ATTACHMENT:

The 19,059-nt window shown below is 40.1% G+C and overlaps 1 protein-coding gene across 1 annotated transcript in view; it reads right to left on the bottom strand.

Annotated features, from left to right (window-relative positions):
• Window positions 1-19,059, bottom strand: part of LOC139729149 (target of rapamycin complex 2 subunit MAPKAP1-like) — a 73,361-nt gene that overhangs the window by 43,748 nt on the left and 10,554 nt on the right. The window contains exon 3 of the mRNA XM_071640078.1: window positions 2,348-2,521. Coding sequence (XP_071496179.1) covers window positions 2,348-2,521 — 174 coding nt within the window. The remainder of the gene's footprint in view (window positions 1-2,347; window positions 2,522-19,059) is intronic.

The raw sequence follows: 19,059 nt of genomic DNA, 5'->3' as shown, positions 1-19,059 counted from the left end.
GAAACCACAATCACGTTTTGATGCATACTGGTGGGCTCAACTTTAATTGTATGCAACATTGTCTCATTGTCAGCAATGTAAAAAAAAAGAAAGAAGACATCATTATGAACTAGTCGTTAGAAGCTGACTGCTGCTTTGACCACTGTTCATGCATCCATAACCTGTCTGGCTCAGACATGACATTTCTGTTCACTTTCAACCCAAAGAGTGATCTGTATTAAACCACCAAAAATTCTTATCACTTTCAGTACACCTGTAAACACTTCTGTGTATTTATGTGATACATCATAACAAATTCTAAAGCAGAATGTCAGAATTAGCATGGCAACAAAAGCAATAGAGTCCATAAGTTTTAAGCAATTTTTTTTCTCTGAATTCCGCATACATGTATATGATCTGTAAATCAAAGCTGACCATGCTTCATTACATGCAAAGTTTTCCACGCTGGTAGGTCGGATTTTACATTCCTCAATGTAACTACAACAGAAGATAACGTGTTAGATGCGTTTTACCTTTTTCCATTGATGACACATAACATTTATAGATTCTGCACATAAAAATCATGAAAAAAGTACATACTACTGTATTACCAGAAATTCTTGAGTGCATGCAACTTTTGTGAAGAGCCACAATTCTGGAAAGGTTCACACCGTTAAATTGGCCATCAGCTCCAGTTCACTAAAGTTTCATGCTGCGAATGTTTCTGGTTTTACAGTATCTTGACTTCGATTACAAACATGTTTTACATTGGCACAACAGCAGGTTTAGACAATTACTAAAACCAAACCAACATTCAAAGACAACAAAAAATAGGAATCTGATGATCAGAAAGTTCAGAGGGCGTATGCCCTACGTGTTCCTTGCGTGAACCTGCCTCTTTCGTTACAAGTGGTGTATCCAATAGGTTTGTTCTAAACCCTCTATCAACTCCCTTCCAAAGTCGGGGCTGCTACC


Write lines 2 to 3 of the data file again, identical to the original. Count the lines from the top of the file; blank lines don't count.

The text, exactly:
Annotated features, from left to right (window-relative positions):
• Window positions 1-19,059, bottom strand: part of LOC139729149 (target of rapamycin complex 2 subunit MAPKAP1-like) — a 73,361-nt gene that overhangs the window by 43,748 nt on the left and 10,554 nt on the right. The window contains exon 3 of the mRNA XM_071640078.1: window positions 2,348-2,521. Coding sequence (XP_071496179.1) covers window positions 2,348-2,521 — 174 coding nt within the window. The remainder of the gene's footprint in view (window positions 1-2,347; window positions 2,522-19,059) is intronic.